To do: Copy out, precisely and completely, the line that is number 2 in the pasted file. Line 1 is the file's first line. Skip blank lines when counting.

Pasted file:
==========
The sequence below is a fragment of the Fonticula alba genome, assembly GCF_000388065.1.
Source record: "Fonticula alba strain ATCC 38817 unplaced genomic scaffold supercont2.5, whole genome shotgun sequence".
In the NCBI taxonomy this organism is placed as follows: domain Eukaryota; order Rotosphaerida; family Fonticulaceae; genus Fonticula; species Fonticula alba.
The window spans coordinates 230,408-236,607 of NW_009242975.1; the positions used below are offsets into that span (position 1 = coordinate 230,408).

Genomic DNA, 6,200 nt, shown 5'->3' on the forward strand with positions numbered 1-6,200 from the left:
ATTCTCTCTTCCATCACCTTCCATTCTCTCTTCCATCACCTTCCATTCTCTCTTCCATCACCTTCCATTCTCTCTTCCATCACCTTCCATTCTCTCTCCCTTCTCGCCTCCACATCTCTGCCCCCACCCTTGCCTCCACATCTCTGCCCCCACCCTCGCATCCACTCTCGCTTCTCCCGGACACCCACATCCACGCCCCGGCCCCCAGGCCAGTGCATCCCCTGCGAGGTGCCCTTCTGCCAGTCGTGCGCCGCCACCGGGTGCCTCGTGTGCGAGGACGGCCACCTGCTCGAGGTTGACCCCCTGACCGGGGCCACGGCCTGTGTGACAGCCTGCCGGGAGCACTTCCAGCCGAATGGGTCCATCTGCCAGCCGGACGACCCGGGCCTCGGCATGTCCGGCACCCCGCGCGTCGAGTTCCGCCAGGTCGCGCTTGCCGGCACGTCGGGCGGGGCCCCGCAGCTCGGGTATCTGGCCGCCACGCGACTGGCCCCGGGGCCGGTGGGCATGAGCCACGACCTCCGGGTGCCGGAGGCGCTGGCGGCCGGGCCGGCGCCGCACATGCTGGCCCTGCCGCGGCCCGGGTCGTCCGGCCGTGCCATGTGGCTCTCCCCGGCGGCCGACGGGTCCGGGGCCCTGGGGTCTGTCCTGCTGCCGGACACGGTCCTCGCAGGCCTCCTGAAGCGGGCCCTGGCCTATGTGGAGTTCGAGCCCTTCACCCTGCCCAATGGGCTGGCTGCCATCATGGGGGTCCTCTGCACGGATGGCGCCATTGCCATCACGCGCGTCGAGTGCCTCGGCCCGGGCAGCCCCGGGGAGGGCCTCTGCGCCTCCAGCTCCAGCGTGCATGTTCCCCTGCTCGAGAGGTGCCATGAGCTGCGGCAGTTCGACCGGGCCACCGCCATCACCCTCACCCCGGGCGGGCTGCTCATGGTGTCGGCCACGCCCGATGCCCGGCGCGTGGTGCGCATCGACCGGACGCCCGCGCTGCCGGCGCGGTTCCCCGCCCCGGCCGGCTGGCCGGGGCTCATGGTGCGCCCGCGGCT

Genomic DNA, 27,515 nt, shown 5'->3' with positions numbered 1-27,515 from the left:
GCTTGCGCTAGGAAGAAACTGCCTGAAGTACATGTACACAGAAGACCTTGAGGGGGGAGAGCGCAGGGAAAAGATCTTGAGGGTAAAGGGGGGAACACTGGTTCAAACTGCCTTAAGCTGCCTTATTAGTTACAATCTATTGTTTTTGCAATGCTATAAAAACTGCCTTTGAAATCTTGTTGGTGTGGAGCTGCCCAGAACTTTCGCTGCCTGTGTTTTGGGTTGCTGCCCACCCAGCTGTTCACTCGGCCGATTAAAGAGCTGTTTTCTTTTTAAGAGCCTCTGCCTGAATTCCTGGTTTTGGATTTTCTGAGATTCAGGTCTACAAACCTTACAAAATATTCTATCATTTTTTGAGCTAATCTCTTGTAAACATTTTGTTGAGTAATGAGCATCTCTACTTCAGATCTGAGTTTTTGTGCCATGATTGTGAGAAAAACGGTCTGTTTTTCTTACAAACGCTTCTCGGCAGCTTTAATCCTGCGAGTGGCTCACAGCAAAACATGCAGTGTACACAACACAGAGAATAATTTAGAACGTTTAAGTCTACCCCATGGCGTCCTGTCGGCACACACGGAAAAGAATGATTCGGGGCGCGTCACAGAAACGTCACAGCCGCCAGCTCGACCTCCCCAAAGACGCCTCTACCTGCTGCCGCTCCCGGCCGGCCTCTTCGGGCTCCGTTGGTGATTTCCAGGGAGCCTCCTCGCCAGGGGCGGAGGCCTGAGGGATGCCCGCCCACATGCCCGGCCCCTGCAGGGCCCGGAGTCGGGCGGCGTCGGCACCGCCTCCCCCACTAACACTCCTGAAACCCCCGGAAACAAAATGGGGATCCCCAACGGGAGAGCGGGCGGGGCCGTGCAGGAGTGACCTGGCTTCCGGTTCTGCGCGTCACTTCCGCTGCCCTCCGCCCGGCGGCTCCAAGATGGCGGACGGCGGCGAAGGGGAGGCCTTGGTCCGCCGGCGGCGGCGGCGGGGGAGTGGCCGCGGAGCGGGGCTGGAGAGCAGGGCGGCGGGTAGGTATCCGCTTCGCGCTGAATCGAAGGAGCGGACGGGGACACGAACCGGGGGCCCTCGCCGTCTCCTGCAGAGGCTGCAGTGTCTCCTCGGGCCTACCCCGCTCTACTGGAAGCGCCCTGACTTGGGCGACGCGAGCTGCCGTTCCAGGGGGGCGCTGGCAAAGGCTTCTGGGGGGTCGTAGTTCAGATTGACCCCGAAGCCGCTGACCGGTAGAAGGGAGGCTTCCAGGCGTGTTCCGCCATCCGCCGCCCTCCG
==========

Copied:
Source record: "Fonticula alba strain ATCC 38817 unplaced genomic scaffold supercont2.5, whole genome shotgun sequence".